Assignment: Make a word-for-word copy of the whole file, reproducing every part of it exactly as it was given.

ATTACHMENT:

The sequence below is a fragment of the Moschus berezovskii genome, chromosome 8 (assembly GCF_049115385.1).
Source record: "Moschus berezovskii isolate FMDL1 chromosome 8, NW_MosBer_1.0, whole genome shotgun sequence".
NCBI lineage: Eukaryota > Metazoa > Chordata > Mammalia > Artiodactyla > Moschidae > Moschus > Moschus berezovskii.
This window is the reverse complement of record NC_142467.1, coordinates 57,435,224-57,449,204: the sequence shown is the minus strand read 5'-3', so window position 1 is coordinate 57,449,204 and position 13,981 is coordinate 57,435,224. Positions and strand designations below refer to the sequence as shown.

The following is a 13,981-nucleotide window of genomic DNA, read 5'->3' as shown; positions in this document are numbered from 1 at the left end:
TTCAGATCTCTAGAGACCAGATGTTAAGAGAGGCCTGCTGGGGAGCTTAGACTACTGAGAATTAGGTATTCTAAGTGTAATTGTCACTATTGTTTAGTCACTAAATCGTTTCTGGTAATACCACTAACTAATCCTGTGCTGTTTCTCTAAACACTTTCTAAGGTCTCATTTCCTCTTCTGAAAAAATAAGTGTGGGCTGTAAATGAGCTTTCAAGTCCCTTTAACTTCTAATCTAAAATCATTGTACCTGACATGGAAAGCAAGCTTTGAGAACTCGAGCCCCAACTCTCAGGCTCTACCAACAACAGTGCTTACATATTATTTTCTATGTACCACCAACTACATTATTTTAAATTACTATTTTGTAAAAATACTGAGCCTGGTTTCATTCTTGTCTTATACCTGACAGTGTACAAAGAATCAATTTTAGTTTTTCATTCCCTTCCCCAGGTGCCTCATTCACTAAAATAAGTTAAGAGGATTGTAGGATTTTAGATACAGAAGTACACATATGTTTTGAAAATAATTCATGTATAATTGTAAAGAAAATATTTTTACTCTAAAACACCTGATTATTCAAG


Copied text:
The sequence below is a fragment of the Moschus berezovskii genome, chromosome 8 (assembly GCF_049115385.1).
Source record: "Moschus berezovskii isolate FMDL1 chromosome 8, NW_MosBer_1.0, whole genome shotgun sequence".
NCBI lineage: Eukaryota > Metazoa > Chordata > Mammalia > Artiodactyla > Moschidae > Moschus > Moschus berezovskii.
This window is the reverse complement of record NC_142467.1, coordinates 57,435,224-57,449,204: the sequence shown is the minus strand read 5'-3', so window position 1 is coordinate 57,449,204 and position 13,981 is coordinate 57,435,224. Positions and strand designations below refer to the sequence as shown.

The following is a 13,981-nucleotide window of genomic DNA, read 5'->3' as shown; positions in this document are numbered from 1 at the left end:
TTCAGATCTCTAGAGACCAGATGTTAAGAGAGGCCTGCTGGGGAGCTTAGACTACTGAGAATTAGGTATTCTAAGTGTAATTGTCACTATTGTTTAGTCACTAAATCGTTTCTGGTAATACCACTAACTAATCCTGTGCTGTTTCTCTAAACACTTTCTAAGGTCTCATTTCCTCTTCTGAAAAAATAAGTGTGGGCTGTAAATGAGCTTTCAAGTCCCTTTAACTTCTAATCTAAAATCATTGTACCTGACATGGAAAGCAAGCTTTGAGAACTCGAGCCCCAACTCTCAGGCTCTACCAACAACAGTGCTTACATATTATTTTCTATGTACCACCAACTACATTATTTTAAATTACTATTTTGTAAAAATACTGAGCCTGGTTTCATTCTTGTCTTATACCTGACAGTGTACAAAGAATCAATTTTAGTTTTTCATTCCCTTCCCCAGGTGCCTCATTCACTAAAATAAGTTAAGAGGATTGTAGGATTTTAGATACAGAAGTACACATATGTTTTGAAAATAATTCATGTATAATTGTAAAGAAAATATTTTTACTCTAAAACACCTGATTATTCAAG